A sensitive fictional interpretation of family tragedy.

THE STORY OF FORGETTING

Two men, generations apart, try to understand the mystery of Alzheimer’s in 24-year-old Brooklyn-based author Block’s debut novel.

How do individuals make sense of a disease that robs loved ones of their memories and, ultimately, of life? That’s the question facing Seth Walker, a smart and sensitive teenager who is trying to cope as his mother declines into a rare early-onset form of Alzheimer’s. His father is no help, sinking into his own gin-soaked decline. Only the stories his mother told of the mythical land of Isidora seem to have any relevance, depicting a land where the lack of memory is a blessing and all live in the constant presence of perfect happiness. Those stories are shared by another loner, an elderly hunchback named Abel Haggard, who also heard them from his mother. Abel, whose losses are physical, lives on the shrinking remnants of his family farm. A full life, he feels, has been denied him because of his handicap. His adored, physically fit twin, Paul, came back from the Army emotionally impaired by tragedy. And while the love of his life, Paul’s wife Mae, briefly returned his passions, she too withdrew, overcome by guilt. He has even lost his daughter, Jamie, who has fled to New York City. Although only ever acknowledged as Jamie’s uncle, Abel helped raise the girl, teaching her to read and, in the process, telling her the stories of Isidora. While the connection between these two stories becomes obvious early on, what makes this novel special is Block’s grasp of the emotional devastation wrought by Alzheimer’s. For family members, the disease presents a mystifying withdrawal, “a full reversal of a life,” as a known, loved individual slips away. Rather than being saccharine, the shared sweetness of the Isidora stories, interspersed between chapters as we learn of their roots, highlight the melancholy that must accompany even the closest bonds once this disease has struck.

A sensitive fictional interpretation of family tragedy.

Pub Date: April 1, 2008

ISBN: 978-1-4000-6679-7

Page Count: 314

Publisher: Random House

Review Posted Online: May 20, 2010

Kirkus Reviews Issue: Feb. 15, 2008

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IF BEALE STREET COULD TALK

This new Baldwin novel is told by a 19-year-old black girl named Tish in a New York City ghetto about how she fell in love with a young black man, Fonny. He got framed on a rape charge and she got pregnant before they could marry and move into their loft; but Tish and her family Finance a trip to Puerto Rico to track down the rape victim and rescue Fonny, a sculptor with slanted eyes and treasured independence. The book is anomalous for the 1970's with its Raisin in the Sun wholesomeness. It is sometimes saccharine, but it possesses a genuinely sweet and free spirit too. Along with the reflex sprinkles of hate-whitey, there are powerful showdowns between the two black families, and a Frieze of people who — unlike Fonny's father — gave up and "congregated on the garbage heaps of their lives." The style wobbles as Tish mixes street talk with lyricism and polemic and a bogus kind of Young Adult hesitancy. Baldwin slips past the conflict between fighting the garbage heap and settling into a long-gone private chianti-chisel-and-garret idyll, as do Fonny and Tish and the baby. But Baldwin makes the affirmation of the humanity of black people which is all too missing in various kinds of Superfly and sub-fly novels.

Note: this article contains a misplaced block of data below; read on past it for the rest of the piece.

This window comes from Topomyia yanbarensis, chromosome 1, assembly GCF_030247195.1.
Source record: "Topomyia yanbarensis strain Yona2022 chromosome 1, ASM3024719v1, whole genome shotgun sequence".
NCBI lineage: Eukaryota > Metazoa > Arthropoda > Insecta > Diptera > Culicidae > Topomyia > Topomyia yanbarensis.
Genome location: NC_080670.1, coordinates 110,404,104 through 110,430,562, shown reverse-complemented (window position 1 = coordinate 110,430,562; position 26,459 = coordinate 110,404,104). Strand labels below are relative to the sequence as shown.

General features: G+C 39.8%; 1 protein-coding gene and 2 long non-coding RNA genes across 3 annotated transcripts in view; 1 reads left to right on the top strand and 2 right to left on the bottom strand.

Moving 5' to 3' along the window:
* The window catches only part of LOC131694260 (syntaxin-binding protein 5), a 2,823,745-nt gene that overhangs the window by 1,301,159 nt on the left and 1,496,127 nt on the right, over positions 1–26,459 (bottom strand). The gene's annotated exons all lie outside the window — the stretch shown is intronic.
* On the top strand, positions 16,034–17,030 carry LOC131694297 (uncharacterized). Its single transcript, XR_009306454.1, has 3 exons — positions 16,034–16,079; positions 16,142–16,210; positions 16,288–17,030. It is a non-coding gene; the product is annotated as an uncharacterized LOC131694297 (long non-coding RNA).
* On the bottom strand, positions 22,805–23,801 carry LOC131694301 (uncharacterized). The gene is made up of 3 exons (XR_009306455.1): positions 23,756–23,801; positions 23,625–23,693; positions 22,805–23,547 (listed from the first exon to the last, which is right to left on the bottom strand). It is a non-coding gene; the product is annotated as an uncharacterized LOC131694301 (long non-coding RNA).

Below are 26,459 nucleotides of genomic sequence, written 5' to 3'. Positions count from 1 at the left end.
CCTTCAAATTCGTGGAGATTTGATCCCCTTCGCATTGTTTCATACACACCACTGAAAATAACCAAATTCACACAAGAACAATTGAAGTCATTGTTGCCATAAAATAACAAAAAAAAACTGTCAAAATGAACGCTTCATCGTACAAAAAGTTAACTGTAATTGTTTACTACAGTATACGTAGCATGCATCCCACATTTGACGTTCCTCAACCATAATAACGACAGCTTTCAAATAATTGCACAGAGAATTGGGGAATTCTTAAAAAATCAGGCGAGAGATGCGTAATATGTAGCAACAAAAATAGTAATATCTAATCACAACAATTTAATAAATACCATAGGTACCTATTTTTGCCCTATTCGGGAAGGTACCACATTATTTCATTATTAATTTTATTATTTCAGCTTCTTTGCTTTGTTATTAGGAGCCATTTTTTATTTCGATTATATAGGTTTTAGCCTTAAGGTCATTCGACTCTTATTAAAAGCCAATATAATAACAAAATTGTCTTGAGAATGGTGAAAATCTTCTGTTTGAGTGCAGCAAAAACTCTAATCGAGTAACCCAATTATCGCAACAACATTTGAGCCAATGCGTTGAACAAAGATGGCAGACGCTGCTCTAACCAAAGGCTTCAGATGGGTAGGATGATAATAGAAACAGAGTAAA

Pub Date: May 24, 1974

ISBN: 0307275930

Page Count: -

Publisher: Dial Books

Review Posted Online: Sept. 16, 2011

Kirkus Reviews Issue: May 1, 1974

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Doerr captures the sights and sounds of wartime and focuses, refreshingly, on the innate goodness of his major characters.

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ALL THE LIGHT WE CANNOT SEE

Doerr presents us with two intricate stories, both of which take place during World War II; late in the novel, inevitably, they intersect.

In August 1944, Marie-Laure LeBlanc is a blind 16-year-old living in the walled port city of Saint-Malo in Brittany and hoping to escape the effects of Allied bombing. D-Day took place two months earlier, and Cherbourg, Caen and Rennes have already been liberated. She’s taken refuge in this city with her great-uncle Etienne, at first a fairly frightening figure to her. Marie-Laure’s father was a locksmith and craftsman who made scale models of cities that Marie-Laure studied so she could travel around on her own. He also crafted clever and intricate boxes, within which treasures could be hidden. Parallel to the story of Marie-Laure we meet Werner and Jutta Pfennig, a brother and sister, both orphans who have been raised in the Children’s House outside Essen, in Germany. Through flashbacks we learn that Werner had been a curious and bright child who developed an obsession with radio transmitters and receivers, both in their infancies during this period. Eventually, Werner goes to a select technical school and then, at 18, into the Wehrmacht, where his technical aptitudes are recognized and he’s put on a team trying to track down illegal radio transmissions. Etienne and Marie-Laure are responsible for some of these transmissions, but Werner is intrigued since what she’s broadcasting is innocent—she shares her passion for Jules Verne by reading aloud 20,000 Leagues Under the Sea. A further subplot involves Marie-Laure’s father’s having hidden a valuable diamond, one being tracked down by Reinhold von Rumpel, a relentless German sergeant-major.

Doerr captures the sights and sounds of wartime and focuses, refreshingly, on the innate goodness of his major characters.

Pub Date: May 6, 2014

ISBN: 978-1-4767-4658-6

Page Count: 448

Publisher: Scribner

Review Posted Online: March 6, 2014

Kirkus Reviews Issue: March 15, 2014

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